Getting Tough On Human Smuggling: Attempting to fix our broken asylum system

Commentary, Frontier Centre, Trade, Uncategorized

 

Canadians should welcome the announcement that the federal government is proposing to introduce tougher laws to combat human smuggling.
Because of our wide open asylum system, Canada has become the country of choice for human smuggling. Anyone from any country who arrives can claim persecution and ask for refugee status. It is important to understand that these asylum seekers are not refugees — they are individuals who simply claim to be persecuted in their own country. They are then allowed entry and are permitted to work or to receive welfare, free housing, and medical and dental care while waiting to appear before the Immigration and Refugee Board to decide if they are genuine refugees in need of protection.
For the last 25 years, we have been paying a high price for our refusal to reform our dysfunctional asylum system. It is a system that is enormously expensive — some estimate it costs the taxpayer $2 billion to $3 billion a year for welfare, housing, medical care, legal fees and other services provided the 30,000 to 40,000 asylum seekers arriving each year. This is an outrageous expenditure considering 60 per cent of the claimants are found to be bogus.
These high costs also inhibit our capacity to support the efforts of the United Nations High Commissioner for Refugees to care for the 43.3 million real refugees in camps around the world. The UNHCR’s estimated budget for 2010-2011 is $2.1 billion –less than what we spend on our annual intake of asylum seekers. Canada contributes only about $40 million to $45 million annually to the UNHCR.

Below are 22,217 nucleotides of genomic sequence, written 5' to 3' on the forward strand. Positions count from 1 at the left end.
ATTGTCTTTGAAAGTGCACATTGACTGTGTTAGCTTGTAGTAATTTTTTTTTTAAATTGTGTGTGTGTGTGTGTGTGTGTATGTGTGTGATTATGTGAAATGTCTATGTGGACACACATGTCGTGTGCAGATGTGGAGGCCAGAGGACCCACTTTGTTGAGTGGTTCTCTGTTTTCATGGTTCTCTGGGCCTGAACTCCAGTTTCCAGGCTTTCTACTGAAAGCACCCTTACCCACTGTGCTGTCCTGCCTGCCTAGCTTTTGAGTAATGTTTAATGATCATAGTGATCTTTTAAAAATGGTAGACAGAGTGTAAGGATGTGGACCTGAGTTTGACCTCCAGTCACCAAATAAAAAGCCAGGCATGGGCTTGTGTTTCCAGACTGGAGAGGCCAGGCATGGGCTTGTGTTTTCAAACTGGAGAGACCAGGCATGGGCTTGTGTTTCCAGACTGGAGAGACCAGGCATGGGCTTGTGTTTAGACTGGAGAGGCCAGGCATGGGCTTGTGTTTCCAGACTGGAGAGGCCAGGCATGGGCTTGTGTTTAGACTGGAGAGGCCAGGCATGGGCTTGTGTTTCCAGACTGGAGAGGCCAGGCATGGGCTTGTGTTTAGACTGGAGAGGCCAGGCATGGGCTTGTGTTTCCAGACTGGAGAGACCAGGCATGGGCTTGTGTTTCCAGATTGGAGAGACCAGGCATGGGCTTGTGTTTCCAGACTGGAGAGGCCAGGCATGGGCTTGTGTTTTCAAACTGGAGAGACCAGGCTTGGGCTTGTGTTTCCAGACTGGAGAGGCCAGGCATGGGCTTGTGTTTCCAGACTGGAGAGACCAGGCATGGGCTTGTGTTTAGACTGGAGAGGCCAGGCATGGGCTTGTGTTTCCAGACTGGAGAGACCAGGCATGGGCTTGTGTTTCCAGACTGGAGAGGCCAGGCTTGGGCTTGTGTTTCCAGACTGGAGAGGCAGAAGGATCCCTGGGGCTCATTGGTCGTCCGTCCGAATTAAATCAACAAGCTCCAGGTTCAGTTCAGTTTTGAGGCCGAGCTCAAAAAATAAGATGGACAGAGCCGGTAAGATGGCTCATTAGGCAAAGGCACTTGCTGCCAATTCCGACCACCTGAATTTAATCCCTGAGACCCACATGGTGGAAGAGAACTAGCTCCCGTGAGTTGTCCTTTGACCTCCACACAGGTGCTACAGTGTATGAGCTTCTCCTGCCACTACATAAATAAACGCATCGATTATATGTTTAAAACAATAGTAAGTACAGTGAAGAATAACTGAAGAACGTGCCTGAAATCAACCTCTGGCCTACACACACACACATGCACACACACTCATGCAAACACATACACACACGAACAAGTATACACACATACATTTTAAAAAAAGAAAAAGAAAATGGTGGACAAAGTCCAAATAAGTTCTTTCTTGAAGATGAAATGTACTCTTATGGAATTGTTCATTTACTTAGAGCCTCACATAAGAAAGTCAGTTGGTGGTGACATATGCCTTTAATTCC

The IRB has a backlog of close to 60,000 asylum seekers, and consequently a new arrival waits two to three years for a hearing. If the case is refused a series of lengthy reviews and appeals follow and the result is that they remain here for years. Few are ever removed. They end up being granted immigrant status. Their immigrant status then entitles them in turn to sponsor their family members. The price paid to the smugglers is well worth it.
Many of the smuggled asylum seekers already have relatives in Canada. They don’t want to wait their turn in line or bother to go through the medical, criminal and security checks applicable to those waiting in the backlog. Many of them — uncles, aunts, nephew, and nieces — are not eligible to be sponsored so they pay to be smuggled into Canada. This is why smuggling has become big business. The smugglers can give an iron-clad guarantee to the person being smuggled that once on Canadian soil there is little chance of being removed even if their refugee claim is refused.
We are hearing the outcries from members of the powerful refugee lobby that the new legislation is a blow to Canada’s humanitarian tradition. This is nonsense. The refugee lobby has played a dominant role in shaping refugee policy and as a result the system has been sadly degraded. Unfortunately, our politicians seem only to listen to this self-serving group.
The lobby consists of immigration lawyers, immigration consultants, the Canadian Council of Refugees, the Canadian Council of Churches, Amnesty International and a host of advocacy groups and NGOs — many of these receive millions of dollars of taxpayer money each year to help asylum seekers. The lobby has resisted every attempt to reform the system.
Even the modest reforms recently introduced by Jason Kenney were the victim of the lobby’s pressure on opposition parties in Parliament to water-down the reforms and make them less effective. Now they are resisting the government’s attempt to bring an end to human smuggling. They do so because a wide open asylum system either gives them financial reward or satisfies a belief they are helping refugees.
The new legislation might not result in major smugglers being apprehended since most of them reside in foreign countries and are too smart to get caught. However, the penalties against those who pay the smugglers will certainly work. The possibility of detention until the IRB decision is made is a definite deterrent, as is preventing them from permanent residence for five years even if they are found to be genuine refugees. Terminating refugee status for those who return to their country of origin makes good sense. But it is the prevention against sponsorship of family members for five years that will really stop the smuggling. These measures will work.
Those who will oppose them play into the hands of the refugee lobby and perpetuate the myth of the asylum seeker as poor refugee in need of compassion and help. They will be aiding and abetting human smuggling.